If you were arrested for a sex offense, it is imperative that you consult with an experienced defense attorney right away. Along with the strict criminal penalties, sex crimes carry a deep stigma. A conviction could follow you for decades, or even longer.
In Minnesota, sex crimes convictions often require registration as a sex offender. Here, our Mankato sex crimes defense lawyers explain four of the most important things you need to know about Minnesota’s sex offender registration requirements.
1. Many Sex Offenses Require Registration
Minnesota has strict sex offender registration requirements. Under state law, registration is required for many different offenses. Some notable examples of sex crimes that could result in a defendant being added to the database include:
- False imprisonment;
- Felony indecent exposure;
- Sexual assault;
- Solicitation of a minor; and
- Possession of child pornography.
2.The Duration of Sex Offender Registration Varies
How long a defendant’s name remains on the sex offender list depends on the specific circumstances of their case. As a general rule, a person will remain on the sex offender list for at least ten years or for the entire length as their probation—whichever is longer. That being said, there are some offenses for which a person cannot get their name removed from Minnesota’s sex offender list. Permanent registration may be required.
3. Failure to Register is a Serious Criminal Offense
If you were required to register as a sex offender and you have not done so, you need to take immediate action. Call a Minnesota criminal defense attorney as soon as possible. Under state law, failure to register is itself, a criminal act. You can be arrested and sent to prison for up to one year for a first-time failure to register offense. Further, if you fail to register, you may face an additional five years on the sex offender list.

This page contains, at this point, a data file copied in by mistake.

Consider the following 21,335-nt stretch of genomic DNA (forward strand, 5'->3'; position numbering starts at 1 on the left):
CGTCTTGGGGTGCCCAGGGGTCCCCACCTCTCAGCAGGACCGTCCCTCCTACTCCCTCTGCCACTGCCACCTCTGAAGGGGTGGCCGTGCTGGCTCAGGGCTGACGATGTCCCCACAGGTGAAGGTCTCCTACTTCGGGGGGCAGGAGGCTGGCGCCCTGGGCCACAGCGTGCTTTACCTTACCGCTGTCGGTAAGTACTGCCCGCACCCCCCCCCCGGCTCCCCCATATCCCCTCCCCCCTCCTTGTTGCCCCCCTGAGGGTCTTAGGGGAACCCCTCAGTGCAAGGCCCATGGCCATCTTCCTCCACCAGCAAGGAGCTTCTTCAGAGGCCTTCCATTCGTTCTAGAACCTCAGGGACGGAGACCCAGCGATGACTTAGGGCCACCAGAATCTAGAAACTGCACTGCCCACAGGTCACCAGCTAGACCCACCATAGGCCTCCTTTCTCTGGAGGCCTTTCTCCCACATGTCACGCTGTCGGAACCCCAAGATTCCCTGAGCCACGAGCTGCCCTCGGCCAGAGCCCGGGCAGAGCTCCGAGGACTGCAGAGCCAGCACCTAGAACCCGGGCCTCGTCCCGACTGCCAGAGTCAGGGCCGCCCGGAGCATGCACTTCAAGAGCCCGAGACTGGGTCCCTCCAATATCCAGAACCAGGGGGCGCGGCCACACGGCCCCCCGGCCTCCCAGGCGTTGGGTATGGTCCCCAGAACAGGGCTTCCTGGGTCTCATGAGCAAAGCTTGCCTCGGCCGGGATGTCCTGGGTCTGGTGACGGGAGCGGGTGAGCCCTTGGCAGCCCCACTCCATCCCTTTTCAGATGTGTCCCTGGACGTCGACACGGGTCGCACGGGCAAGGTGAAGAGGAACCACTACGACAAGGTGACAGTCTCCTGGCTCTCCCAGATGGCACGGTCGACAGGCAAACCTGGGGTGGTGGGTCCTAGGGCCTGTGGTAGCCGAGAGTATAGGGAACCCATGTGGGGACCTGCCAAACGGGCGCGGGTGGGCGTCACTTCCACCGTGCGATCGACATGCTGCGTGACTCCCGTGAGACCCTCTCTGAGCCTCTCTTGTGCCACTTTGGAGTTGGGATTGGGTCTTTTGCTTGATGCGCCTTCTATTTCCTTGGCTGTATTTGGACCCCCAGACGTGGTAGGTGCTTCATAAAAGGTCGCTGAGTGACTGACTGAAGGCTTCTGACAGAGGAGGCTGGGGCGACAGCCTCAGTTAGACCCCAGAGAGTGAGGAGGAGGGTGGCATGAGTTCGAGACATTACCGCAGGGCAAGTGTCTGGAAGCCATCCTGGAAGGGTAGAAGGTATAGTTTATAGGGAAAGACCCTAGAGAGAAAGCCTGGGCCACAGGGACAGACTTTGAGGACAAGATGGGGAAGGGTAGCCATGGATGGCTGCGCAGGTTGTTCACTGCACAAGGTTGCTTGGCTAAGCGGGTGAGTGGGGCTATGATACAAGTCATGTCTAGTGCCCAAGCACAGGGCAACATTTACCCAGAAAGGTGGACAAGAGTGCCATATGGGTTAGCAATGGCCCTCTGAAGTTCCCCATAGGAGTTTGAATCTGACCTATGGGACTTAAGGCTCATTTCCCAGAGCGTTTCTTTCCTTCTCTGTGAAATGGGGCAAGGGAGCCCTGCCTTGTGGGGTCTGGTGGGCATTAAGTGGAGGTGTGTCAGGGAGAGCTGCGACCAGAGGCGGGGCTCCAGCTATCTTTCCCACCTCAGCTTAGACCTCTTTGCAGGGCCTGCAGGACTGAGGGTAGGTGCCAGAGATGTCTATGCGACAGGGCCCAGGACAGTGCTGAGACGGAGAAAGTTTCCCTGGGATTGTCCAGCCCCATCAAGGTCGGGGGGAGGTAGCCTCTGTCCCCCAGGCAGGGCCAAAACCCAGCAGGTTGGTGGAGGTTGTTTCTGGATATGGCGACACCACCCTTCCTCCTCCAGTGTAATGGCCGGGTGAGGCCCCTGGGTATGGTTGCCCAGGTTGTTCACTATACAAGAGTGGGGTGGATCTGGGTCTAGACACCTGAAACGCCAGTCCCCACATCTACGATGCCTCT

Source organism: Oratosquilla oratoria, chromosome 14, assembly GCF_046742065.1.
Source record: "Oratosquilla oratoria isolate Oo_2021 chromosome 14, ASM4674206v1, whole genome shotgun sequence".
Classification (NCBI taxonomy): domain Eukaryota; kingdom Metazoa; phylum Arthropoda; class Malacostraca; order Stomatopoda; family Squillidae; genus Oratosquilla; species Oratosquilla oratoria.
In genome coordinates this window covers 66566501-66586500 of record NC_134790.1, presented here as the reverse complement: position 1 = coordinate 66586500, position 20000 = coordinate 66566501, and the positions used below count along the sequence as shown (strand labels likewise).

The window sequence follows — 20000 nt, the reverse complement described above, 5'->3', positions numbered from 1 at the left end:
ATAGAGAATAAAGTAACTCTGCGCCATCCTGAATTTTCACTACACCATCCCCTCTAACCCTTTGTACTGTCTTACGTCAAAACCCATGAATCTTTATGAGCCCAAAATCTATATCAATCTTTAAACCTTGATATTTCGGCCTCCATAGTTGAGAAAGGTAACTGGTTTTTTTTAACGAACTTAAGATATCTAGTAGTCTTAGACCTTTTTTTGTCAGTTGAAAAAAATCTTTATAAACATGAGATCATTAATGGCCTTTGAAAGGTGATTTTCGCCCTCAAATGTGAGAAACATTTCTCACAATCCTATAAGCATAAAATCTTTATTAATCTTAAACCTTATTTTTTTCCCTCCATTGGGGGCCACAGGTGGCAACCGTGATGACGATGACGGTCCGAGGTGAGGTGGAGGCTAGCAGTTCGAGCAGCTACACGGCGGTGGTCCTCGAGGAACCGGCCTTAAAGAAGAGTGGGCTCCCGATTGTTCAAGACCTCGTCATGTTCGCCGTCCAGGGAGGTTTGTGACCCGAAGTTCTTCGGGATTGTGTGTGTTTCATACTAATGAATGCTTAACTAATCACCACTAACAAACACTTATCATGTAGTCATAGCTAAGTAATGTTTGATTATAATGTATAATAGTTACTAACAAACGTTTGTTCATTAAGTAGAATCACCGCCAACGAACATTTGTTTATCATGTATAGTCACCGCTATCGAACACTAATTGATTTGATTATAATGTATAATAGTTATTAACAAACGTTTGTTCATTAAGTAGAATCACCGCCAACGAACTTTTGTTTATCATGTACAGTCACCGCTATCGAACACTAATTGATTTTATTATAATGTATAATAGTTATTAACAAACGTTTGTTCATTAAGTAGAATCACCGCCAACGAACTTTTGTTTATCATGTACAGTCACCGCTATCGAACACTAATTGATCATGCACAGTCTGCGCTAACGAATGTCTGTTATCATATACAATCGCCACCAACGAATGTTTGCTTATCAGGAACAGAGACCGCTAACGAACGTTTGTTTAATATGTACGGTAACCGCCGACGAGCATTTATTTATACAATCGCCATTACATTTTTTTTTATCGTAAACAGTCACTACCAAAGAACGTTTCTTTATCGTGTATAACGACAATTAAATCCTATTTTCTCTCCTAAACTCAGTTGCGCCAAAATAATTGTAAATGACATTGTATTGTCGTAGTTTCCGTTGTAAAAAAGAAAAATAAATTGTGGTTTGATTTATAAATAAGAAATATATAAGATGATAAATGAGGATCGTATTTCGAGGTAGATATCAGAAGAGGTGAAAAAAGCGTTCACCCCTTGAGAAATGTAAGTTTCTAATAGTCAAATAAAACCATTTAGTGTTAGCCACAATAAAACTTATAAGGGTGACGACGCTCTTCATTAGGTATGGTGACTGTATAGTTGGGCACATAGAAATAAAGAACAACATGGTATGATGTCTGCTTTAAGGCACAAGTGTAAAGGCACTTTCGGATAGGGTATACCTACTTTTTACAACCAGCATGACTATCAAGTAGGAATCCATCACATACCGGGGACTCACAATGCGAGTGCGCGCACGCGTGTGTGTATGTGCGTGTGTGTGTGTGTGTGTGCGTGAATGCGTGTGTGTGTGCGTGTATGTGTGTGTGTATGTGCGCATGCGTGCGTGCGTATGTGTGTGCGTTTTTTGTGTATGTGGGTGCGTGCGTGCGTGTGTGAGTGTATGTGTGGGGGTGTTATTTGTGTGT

4. You May Be Assigned a ‘Risk Level’ By the Minnesota Department of Corrections
Pursuant to Minnesota law, many sex offenders are assigned a risk level. There are three different risk levels. A level 1 offender is considered to be the lowest risk to the community. In contrast, a level 3 offender is considered to have a high risk of re-offending. When a level 3 offender is released, information will be provided to the public.
As explained by the Minnesota Department of Corrections, state authorities are required to follow “community notification” requirements for level 3 offenders. When a level 3 offender moves into a new neighborhood, the community will likely be notified by law enforcement. Being designated a level 3 offender carries serious stigma.
Call Our Minnesota Criminal Defense Attorneys Today
At Kohlmeyer Hagen, Law Office Chtd., our Minnesota sex crimes defense lawyers provide reliable, non-judgmental representation to clients. If you have questions or concerns about sex offender registration requirements, we are here to help. To set up a fully private discussion with a lawyer, please contact us now. We serve communities throughout Southern Minnesota, including Mankato, Owatonna, St. Peter, New Ulm, St. James, and Blue Earth.